• If you prefer performing flicks during the game, then you will do better with a thinner grip. The same case applies to players who love whipping the head of their racket.
  • The thicker the grip, the more stable the grip. And this comes in handy when tackling hard/kill shots.
  • Thicker grips mean extra weight and that translates to more powerful shots. You will however not be in a great position to control as compared to when you’re using a thinner grip.

Difference Between Replacement Grip and Overgrip (Tape)

Like any other game, squash players love having a feel of various grips. And that’s absolutely okay.

However, in this game, the replacement grips usually act as your racket’s standalone and have some glue attachments on their back.

On the other hand, the overgrips are a little bit thinner than the replacement grips and they are used as replacement grips’ wraps.

However, there’s no limit to what grip you can use as it’s mainly a personal preference.

So you can go for a great combination of grips.

For instance, some players can use the replacement and the overgrip, while others opt for only the replacement and others would prefer only the overgrip.

But what do the experts say about this?

It’s advisable to settle for a single replacement. Why?

This’s because they always come in various brands and sizes. So you get to choose the one that suits your needs.

Besides, you get to experiment until you reach your comfort zone.

Consequently, choosing to use an overgrip exposes you to a less tacky hold, which might compromise your effectiveness.

Also, the tape is known to wear out pretty first, so you will have to spend more over time as changing will become inevitable, especially if you play a lot.

Tapes can also make the replacement grip unnecessarily thick, which gives you less control.

And if by any chance you settle for an overgrip only, then you might have to deal with hurting hands after a few minutes of playing due to the lacking cushion. And that can jeopardize your productivity.

Also, the lacking glue on the overgrips, means they can easily slip off as you play, placing you in an awkward situation.

So, while the overgrip is a lot cheaper than the replacement, if you examine their long-run consequences, then you will discover that they will end up being expensive.

Hence if you can, it’s better to dig a little bit deeper into your pocket and purchase the replacement once and for all.

The grip will last for long, the tackiness is great and you will be in control.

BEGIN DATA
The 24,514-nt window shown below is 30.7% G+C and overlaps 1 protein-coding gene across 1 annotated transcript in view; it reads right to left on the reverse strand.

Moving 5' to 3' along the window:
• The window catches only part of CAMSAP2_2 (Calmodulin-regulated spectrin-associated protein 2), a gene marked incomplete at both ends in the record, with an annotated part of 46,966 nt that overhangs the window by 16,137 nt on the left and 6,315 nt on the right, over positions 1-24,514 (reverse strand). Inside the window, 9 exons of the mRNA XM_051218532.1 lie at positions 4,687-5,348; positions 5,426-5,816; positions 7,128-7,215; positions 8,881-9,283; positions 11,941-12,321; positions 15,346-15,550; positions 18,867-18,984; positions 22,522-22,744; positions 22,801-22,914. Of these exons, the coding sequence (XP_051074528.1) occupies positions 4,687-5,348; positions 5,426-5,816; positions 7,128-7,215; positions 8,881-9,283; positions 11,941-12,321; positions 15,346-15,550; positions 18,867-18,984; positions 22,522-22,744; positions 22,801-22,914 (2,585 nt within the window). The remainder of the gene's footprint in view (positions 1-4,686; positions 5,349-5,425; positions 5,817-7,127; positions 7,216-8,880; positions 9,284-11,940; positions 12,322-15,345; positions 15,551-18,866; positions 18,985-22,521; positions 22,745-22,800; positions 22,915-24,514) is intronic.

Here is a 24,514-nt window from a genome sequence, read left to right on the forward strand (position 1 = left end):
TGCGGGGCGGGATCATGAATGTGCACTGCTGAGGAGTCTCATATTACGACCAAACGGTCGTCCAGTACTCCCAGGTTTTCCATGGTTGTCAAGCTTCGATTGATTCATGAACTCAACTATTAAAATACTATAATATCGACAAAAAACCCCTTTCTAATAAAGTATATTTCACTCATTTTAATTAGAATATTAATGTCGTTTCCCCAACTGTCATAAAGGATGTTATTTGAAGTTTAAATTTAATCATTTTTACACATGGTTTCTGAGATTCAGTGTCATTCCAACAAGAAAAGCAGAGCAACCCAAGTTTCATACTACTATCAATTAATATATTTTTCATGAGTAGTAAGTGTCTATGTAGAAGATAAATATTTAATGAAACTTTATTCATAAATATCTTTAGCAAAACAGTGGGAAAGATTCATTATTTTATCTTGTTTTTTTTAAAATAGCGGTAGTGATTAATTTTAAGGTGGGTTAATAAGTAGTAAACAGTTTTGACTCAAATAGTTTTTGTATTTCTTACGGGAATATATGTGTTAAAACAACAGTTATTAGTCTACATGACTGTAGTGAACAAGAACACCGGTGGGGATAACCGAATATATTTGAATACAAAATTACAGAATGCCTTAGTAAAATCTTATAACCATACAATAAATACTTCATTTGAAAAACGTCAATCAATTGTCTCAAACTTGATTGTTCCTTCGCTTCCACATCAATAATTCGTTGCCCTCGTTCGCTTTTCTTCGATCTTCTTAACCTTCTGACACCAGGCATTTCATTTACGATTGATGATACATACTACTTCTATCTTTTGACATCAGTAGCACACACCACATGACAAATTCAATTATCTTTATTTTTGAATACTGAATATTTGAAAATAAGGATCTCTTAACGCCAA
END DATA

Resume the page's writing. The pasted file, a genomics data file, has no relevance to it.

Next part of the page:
Doesn’t that sound cool?

And on top of that, you can use a replacement grip for almost 2 months if you practice 2-3 times a week. That translates to about 10-15 matches.

The Best Squash Grip Brand

Karakal PU Supergrip Replacement Racquet Grip

When it comes to squash grips, Karakal grips are the most famous, worldwide.

Their sets of replacement grips are quickly making a name for themselves, with the most popular one being the Karakal PU Supergrip Replacement Racquet Grip.

The grips are extremely tacky and come in different packaging variations.

The colors include yellow, black, green, orange, purple, red, sky blue and blaze orange. So you get to choose the perfect color scheme for you.

These incredible grips are suitable for all racquet sports and super light with one weighing around 1.44 ounces.

They will offer you a secure hold while ensuring comfort for your hands.

Another notable point is that these replacement grips provide excellent absorption for sweat and are undoubtedly durable.

The installation process is also simple, so you get to do it by yourself and you will be ready to play in a matter of minutes.

You also won’t need an overgrip, so you get to save.

Pros

  • Easy installation.
  • Very tacky.
  • Numerous colors.
  • Absorbs sweat.
  • Doesn’t discolor on the hands

Cons

  • Some customers say that “… it’s too thick for a dedicated badminton racquet.”

Conclusion

Squash is an enjoyable game. But like any other racket game, you need the correct grip to achieve a perfect hold and balance.

We have covered a lot of points in this article, from the grip techniques, grip size to the difference between replacement grip and overgrip (tape) and we hope it helps you make to correct choice.

While at it, don’t forget to take a look at our best squash grip brand review and share your experiences.